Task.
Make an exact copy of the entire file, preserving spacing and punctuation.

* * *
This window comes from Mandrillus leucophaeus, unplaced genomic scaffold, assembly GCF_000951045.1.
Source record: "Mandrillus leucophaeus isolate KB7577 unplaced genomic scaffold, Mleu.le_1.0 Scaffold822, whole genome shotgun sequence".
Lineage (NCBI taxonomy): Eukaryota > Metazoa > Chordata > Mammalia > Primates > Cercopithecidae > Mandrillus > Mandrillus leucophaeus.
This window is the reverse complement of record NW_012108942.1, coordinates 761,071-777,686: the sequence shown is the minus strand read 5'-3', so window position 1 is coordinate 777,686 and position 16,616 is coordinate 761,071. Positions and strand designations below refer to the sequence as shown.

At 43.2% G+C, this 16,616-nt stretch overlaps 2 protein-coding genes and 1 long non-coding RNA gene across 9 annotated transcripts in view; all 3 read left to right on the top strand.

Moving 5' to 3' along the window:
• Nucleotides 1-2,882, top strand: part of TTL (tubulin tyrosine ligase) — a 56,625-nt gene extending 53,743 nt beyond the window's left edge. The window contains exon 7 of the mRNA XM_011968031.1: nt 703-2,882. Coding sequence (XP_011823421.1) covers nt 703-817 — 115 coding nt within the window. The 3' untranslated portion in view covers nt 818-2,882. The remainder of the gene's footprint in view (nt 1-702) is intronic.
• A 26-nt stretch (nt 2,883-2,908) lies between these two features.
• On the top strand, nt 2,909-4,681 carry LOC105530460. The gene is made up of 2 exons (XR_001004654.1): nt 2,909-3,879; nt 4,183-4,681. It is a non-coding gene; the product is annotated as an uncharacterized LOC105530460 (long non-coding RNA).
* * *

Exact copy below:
This window comes from Mandrillus leucophaeus, unplaced genomic scaffold, assembly GCF_000951045.1.
Source record: "Mandrillus leucophaeus isolate KB7577 unplaced genomic scaffold, Mleu.le_1.0 Scaffold822, whole genome shotgun sequence".
Lineage (NCBI taxonomy): Eukaryota > Metazoa > Chordata > Mammalia > Primates > Cercopithecidae > Mandrillus > Mandrillus leucophaeus.
This window is the reverse complement of record NW_012108942.1, coordinates 761,071-777,686: the sequence shown is the minus strand read 5'-3', so window position 1 is coordinate 777,686 and position 16,616 is coordinate 761,071. Positions and strand designations below refer to the sequence as shown.

At 43.2% G+C, this 16,616-nt stretch overlaps 2 protein-coding genes and 1 long non-coding RNA gene across 9 annotated transcripts in view; all 3 read left to right on the top strand.

Moving 5' to 3' along the window:
• Nucleotides 1-2,882, top strand: part of TTL (tubulin tyrosine ligase) — a 56,625-nt gene extending 53,743 nt beyond the window's left edge. The window contains exon 7 of the mRNA XM_011968031.1: nt 703-2,882. Coding sequence (XP_011823421.1) covers nt 703-817 — 115 coding nt within the window. The 3' untranslated portion in view covers nt 818-2,882. The remainder of the gene's footprint in view (nt 1-702) is intronic.
• A 26-nt stretch (nt 2,883-2,908) lies between these two features.
• On the top strand, nt 2,909-4,681 carry LOC105530460. The gene is made up of 2 exons (XR_001004654.1): nt 2,909-3,879; nt 4,183-4,681. It is a non-coding gene; the product is annotated as an uncharacterized LOC105530460 (long non-coding RNA).